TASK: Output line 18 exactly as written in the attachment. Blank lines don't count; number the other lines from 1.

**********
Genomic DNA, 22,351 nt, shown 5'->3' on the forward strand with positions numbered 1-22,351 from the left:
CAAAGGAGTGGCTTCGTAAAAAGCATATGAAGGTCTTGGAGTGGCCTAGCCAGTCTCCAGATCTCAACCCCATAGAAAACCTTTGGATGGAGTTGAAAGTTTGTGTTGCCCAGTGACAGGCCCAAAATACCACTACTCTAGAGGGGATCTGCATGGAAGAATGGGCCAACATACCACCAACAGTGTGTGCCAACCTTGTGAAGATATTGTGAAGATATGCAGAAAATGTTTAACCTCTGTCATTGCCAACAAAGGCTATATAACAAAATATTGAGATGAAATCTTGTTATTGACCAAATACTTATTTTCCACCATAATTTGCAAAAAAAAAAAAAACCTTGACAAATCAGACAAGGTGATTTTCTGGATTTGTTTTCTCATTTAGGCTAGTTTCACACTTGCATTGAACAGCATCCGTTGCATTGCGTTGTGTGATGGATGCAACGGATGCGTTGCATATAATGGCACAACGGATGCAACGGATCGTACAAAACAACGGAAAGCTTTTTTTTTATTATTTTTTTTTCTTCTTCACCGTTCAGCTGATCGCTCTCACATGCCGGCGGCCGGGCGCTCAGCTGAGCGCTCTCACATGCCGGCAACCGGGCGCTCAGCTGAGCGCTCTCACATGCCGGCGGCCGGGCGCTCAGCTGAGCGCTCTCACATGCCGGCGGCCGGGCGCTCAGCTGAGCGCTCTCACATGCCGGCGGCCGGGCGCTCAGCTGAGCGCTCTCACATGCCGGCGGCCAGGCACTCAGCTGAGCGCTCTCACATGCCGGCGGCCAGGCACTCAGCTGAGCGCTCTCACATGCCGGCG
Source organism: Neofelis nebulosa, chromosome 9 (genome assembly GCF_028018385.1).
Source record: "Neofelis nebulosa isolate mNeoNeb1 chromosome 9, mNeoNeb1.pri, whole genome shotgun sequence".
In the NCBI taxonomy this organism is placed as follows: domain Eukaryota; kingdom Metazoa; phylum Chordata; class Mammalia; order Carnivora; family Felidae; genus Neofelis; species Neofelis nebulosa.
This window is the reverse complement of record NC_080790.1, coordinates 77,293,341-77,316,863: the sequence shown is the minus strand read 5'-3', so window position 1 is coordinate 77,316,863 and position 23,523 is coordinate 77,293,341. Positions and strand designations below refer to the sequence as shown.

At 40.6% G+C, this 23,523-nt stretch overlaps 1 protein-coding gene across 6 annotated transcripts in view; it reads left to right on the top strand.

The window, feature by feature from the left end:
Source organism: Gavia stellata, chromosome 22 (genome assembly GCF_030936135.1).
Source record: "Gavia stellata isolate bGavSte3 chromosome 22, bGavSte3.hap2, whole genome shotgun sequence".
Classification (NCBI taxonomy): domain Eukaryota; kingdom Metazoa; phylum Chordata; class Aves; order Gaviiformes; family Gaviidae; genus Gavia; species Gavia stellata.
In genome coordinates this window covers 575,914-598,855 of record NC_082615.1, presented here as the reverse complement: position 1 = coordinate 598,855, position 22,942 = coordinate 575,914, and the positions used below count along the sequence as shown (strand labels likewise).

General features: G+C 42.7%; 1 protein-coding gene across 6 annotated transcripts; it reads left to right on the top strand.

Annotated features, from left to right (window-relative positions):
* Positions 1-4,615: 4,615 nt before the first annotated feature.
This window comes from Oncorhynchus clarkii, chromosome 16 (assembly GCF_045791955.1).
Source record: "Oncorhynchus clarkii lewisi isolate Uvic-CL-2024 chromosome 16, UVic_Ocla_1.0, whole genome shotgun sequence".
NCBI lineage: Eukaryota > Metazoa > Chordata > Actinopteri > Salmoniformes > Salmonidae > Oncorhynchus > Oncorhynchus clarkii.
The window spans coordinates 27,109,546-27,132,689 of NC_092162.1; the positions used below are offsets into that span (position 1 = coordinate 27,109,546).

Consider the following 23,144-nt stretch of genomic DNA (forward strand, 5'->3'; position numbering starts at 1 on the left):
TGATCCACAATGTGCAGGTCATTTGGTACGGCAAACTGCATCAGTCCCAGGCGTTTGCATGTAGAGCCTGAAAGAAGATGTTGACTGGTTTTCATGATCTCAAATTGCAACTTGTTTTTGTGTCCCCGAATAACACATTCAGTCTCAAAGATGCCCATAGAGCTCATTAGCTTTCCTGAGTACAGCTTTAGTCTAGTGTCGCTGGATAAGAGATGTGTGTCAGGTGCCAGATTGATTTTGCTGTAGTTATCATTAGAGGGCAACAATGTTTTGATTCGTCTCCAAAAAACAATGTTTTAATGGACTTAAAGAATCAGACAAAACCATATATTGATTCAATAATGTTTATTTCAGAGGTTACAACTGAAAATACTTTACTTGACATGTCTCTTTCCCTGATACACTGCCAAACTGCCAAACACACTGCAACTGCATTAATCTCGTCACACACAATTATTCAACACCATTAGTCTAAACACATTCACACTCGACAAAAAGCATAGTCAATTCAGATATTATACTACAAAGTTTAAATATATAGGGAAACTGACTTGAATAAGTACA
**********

NCBI lineage: Eukaryota > Metazoa > Chordata > Actinopteri > Salmoniformes > Salmonidae > Oncorhynchus > Oncorhynchus clarkii.